AndrewPrice said...

OT... What a tragedy in Tennessee. I wish the families the best. What a horrible thing. RIP

Anthony said...

That Tennessee thing is a nightmare. Whatever they do to the bus driver won't be enough.

Anthony said...

I cannot imagine what kids and their families are going through. My prayers are with them.

AndrewPrice said...

Anthony, Me neither. It's horrible to think about.

Critch said...

I was in Mrs. Hall's 4th grade room in Memphis when it happened. She always had one of those small transistor radios plugged into her ear. She started crying and told us what happened. She drape our little flag with a black scarf. We went home pretty shortly after that.

I understand your feelings about Kennedy and Dallas. Dr. King was killed in Memphis by a guy from St. Louis, yet I still hear from people that Memphis was responsible for his death...I don't think so. Terrible thing in Chattanooga. So many prayers for the little kids and families.

I believe that Lee Harvey Oswald acted alone...I'm not so sure about James Earl Ray.

AndrewPrice said...

Critch and Bev, This is where being younger make a huge difference. JFK is a picture in a history book to me. That said, I remember when Reagan got shot and I remember when the Challenger blew up. I definitely remember 9/11 too because it happened near my house.

On Oswald, my experience on this planet tells me that it's impossible that Oswald was part of a larger conspiracy.

AndrewPrice said...

to clarify...

It's impossible he was part of a conspiracy and we wouldn't know. Once a secret is shared by two people, it becomes destined to be disclosed.

EPorvaznik said...

Echoing Andrew on the age factor, here's a favorite SNL sketch from 30 years ago. Make ya feel older yet, AP?


Kit said...

If you want a very powerful piece of history here is Clint Hill's interview w/ Mike Wallace for 60 Minutes back in the 1980s. The first moment, 0:55-01:48, when he describes why Jackie Kennedy was climbing out of the backseat, and then starting around 02:24 when he talks about his one regret about the day, not getting to John Kennedy soon enough, even though it would resulted in his own death.


Kit said...

As some of you may be aware, Richard Spencer and 200-300 fellow white nationalists held a rally at the Ronald Reagan building in Washington, DC causing many in the media to note the rise of a new movement in American politics.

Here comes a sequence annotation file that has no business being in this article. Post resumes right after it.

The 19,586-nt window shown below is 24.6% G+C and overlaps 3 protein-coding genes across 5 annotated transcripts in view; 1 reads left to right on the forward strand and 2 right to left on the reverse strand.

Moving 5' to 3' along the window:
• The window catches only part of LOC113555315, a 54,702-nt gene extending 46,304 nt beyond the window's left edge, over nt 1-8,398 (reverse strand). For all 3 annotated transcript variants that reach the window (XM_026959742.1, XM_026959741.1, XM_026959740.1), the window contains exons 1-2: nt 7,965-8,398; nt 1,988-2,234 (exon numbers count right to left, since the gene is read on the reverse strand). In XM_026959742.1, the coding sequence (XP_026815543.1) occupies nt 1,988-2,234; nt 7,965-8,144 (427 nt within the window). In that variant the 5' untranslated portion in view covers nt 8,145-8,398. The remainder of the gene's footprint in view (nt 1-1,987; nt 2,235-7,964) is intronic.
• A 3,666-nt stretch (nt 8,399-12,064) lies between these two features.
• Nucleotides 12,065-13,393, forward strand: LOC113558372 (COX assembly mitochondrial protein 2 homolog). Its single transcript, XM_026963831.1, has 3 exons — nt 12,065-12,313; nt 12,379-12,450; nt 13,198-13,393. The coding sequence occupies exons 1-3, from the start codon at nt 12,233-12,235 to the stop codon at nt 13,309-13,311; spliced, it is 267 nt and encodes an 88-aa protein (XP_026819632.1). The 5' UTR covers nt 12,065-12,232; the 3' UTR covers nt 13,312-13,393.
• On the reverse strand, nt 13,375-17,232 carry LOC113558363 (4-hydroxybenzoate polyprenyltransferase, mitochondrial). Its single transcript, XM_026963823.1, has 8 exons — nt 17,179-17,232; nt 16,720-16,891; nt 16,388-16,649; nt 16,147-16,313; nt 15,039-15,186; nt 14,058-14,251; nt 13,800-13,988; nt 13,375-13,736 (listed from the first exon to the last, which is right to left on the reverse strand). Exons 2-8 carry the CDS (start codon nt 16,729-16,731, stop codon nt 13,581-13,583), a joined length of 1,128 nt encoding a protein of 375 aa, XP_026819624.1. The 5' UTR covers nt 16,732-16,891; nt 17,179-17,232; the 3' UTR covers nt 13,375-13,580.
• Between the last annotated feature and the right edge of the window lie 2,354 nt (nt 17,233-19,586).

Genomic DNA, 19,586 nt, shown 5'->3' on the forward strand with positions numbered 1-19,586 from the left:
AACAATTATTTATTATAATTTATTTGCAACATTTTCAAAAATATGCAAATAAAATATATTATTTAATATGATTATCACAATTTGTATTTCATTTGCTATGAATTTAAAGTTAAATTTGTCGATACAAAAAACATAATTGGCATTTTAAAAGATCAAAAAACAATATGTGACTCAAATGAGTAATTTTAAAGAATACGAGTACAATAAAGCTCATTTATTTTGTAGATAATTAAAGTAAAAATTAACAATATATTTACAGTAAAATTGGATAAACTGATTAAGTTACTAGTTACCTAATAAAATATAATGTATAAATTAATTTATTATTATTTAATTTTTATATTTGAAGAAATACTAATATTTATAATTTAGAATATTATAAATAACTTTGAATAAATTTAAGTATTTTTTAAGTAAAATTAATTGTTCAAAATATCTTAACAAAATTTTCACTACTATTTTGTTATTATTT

Indeed, as Jamie Weinstein noted, BronyCon got about 7,000 people.

Anyway, we have footage of the event:

Oh, wait, sorry. That was "Springtime for Hilter" from Mel Brooks Oscar-winning 1968 hit comedy starring Gene Wilder and Zero Mostel.

Here it is!

No, wait, that is "Heil Myself" from the 2003 so-so movie adaptation of Mel Brooks' hit Broadway show, The Producers.

This is the rally:

Yeah, that's it. There's no greater dictator in the land. Everything he does he does for whites so don't be stupid be a smahty, come and join the Nazi pahty.

Yeah, you're better off watching The Producers. Even the 2003 version.

Anonymous said...

Bev: Great stories! My Grandma Hains was born in 1890. She died at age 85 in 1975. I can remember her telling me where she was when she learned that McKinley(!) had been shot. She and her dad had gone to town shopping. They had gotten back home and he dropped her off at the house while he took the wagon to the barn to unhitch the horses. Her mother had the newspaper and told her the news. How 'bout that.

Kit said...



Anonymous said...

Thanks Kit! She was a neat lady. She was born with outdoor plumbing and horse drawn transportation, Before she died she watched Neil Armstrong walk on the moon. The twentieth century was a hell of a thing.

Kit said...


"The twentieth century was a hell of a thing."

Indeed it was.

Kit said...

A few months earlier, on August 9, JFK and Jackie lost their two-day old son, Patrick Bouvier.

AndrewPrice said...

"The twentieth century was a hell of a thing."

Just wait for the next fifty years! The robot holocaust. The destruction of Moscow. Vegetable Rights laws. The rise of cloning. The clone wars. The reintroduction of slavery in Florida. Global warming sinks Florida. The assassination of President Camacho. Buck Rogers's first Mission to Mars, which goes horribly wrong. The Rolling Stones celebrate 200 years touring. The rise of Fundamentalist Buddhism. The IKEA incident. First contact with intelligent life on the left.

Interesting times indeed.

AndrewPrice said...

GypsyTyger, Cool story. I used to love talking to my grandmother because of the perspective she had to way back into history. She was born in 1918 Austria and she lived through Hitler and East Germany.

AndrewPrice said...

EP, Sadly, much makes me feel old these days. When did 80's metal bands become good music for elevators?

Anonymous said...

Andrew, Wow! I'm glad she made it through. What an experience. Grandmothers are neat.
B: 80's metal is the pinnacle of musical accomplishment. Don't think of it as elevator music. Think of it as the soundtrack to your life. At some point in all our lives we ride elevators. Sonny Crockett rode elevators. Does that make the music that played while he did it any less cool? I think not.
C: I can believe absolutely anything about the future. But intelligent life on the left? HA! :)

AndrewPrice said...

Sonny Crockett rode elevators. Does that make the music that played while he did it any less cool? I think not.

Bravo!! :)